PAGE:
Microsoft, Vulcan, RealNetworks Back Gay Marriage in WA

Microsoft, Vulcan, RealNetworks Back Gay Marriage in WA

Microsoft is joining several other notable corporate names throwing their support behind full marriage rights for gay couples in Washington state, a move that could give a final push to gay-marriage efforts at that state Capitol this year.

The companies—including RealNetworks, Concur, and Paul Allen’s Vulcan—announced their support for a possible state gay-marriage law on Thursday. The Seattle Times has a copy of the letter the firms sent to state officials.

Microsoft further explains its position in a blog post by its head lawyer, Brad Smith, who says that granting full rights to same-sex couples would reflect the company’s values and be “good for our business and good for the state’s economy.”

“As other states recognize marriage equality, Washington’s employers are at a disadvantage if we cannot offer a similar, inclusive environment to our talented employees, our top recruits and their families. Employers in the technology sector face an unprecedented national and global competition for top talent,” Smith wrote.

Smith noted that gay marriage is legal in six other states, including Massachusetts and New York. California’s gay-marriage laws are still tied up in court, after one federal judge overturned a previous gay-marriage ban.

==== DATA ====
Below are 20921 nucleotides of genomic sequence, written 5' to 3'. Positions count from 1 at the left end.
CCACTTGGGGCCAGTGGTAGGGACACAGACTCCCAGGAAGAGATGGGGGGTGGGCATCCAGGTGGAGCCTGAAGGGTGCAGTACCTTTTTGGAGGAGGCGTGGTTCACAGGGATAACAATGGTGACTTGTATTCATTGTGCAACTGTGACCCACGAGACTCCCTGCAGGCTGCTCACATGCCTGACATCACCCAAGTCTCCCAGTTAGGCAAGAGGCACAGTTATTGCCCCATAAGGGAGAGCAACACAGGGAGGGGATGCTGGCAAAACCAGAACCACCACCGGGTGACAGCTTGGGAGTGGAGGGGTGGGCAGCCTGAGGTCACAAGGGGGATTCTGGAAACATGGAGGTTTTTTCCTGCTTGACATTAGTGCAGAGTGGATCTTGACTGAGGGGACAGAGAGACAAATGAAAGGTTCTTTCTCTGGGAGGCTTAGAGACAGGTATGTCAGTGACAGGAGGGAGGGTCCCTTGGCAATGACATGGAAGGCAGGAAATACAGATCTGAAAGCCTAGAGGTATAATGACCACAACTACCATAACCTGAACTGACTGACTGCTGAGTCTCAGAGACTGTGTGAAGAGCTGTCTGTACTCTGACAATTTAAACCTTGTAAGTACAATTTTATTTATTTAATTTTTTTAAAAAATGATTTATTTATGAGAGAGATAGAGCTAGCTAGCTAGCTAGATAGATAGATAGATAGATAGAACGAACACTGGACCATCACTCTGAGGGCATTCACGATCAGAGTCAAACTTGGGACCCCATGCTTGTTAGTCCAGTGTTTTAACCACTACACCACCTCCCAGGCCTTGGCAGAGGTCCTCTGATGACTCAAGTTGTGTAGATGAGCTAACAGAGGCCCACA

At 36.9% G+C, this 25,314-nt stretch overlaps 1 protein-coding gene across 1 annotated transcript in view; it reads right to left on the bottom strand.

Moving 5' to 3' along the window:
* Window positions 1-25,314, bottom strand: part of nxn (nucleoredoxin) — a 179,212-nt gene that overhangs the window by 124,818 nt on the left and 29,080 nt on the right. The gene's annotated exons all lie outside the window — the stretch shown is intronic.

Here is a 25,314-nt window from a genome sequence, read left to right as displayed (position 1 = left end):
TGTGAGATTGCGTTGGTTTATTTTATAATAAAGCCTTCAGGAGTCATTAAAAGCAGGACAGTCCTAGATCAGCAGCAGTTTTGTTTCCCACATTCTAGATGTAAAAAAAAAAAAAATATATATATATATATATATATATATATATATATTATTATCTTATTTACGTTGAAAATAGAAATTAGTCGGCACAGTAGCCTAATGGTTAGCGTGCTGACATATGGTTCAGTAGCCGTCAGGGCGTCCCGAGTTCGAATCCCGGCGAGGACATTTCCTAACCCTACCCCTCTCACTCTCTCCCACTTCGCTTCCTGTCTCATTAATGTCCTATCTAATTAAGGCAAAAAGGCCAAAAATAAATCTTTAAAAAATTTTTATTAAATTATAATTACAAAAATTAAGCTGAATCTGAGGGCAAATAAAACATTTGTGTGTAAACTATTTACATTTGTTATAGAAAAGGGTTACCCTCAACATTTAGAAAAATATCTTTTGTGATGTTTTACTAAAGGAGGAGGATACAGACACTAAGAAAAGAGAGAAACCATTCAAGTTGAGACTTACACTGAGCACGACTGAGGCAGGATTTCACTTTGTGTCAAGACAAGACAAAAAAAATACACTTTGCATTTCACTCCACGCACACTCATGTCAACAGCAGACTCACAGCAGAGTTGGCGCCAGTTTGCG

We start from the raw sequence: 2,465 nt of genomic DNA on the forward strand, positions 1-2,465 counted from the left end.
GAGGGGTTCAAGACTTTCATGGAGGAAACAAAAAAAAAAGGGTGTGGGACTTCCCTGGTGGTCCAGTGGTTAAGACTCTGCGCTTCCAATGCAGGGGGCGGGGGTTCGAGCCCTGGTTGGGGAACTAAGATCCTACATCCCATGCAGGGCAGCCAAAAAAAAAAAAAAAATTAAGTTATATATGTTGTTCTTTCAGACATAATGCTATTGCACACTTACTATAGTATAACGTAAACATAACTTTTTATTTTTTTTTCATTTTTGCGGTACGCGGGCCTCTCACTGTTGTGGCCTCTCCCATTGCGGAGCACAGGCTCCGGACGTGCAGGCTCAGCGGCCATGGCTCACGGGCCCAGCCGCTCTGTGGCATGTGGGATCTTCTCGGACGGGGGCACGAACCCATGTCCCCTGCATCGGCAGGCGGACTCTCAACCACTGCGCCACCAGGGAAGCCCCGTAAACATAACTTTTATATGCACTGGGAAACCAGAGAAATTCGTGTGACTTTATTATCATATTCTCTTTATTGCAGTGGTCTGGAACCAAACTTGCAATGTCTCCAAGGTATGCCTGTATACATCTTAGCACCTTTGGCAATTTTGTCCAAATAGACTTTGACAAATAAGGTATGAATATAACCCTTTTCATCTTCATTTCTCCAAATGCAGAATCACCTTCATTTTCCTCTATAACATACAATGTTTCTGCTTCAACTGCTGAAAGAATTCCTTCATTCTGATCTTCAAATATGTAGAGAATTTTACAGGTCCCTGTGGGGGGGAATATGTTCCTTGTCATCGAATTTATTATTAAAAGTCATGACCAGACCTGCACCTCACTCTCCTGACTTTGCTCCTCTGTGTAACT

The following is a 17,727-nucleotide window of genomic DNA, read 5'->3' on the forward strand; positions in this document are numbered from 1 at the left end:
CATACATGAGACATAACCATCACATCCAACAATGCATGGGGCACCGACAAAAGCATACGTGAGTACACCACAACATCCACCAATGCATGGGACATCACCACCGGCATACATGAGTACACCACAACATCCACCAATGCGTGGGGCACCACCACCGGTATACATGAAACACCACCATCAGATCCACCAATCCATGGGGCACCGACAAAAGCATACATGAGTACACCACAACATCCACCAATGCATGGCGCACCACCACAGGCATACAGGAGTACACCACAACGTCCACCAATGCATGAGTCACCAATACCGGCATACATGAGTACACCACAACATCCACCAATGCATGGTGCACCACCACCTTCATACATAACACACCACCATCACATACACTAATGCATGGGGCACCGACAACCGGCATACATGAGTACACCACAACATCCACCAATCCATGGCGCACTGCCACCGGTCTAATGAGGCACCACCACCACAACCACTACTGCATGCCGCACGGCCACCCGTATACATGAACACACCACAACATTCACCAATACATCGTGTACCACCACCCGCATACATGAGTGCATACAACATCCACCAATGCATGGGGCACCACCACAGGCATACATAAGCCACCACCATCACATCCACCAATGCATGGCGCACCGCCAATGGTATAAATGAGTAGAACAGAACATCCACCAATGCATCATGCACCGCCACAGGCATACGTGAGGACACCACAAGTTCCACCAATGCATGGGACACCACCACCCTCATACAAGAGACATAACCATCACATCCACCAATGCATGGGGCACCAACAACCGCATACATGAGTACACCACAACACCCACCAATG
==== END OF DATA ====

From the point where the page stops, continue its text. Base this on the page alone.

In a short statement on its Facebook page, Vulcan said supporting gay marriage “is part of our company’s core values, which include appreciation and support for employees with diverse backgrounds. We believe that everyone has the right to be valued on their merits and contributions, not on their sexual orientation.”

Microsoft’s support for gay marriage in Washington is hugely significant.

Legislators in Olympia are now just one vote shy of being able to pass a bill legalizing civil marriages for same-sex couples, and one of the state senators representing parts of Microsoft’s hometown of Redmond, Republican Andy Hill, has been among the undecided.

As a humongous publicly traded corporation with tens of thousands of employees, Microsoft also has to sound a bit of a cautious note, saying that it respects the views of employees who might disagree with the company’s embrace of gay marriage rights.

“We’re not asking anyone to change their views to conform to the company’s position,” Smith wrote.

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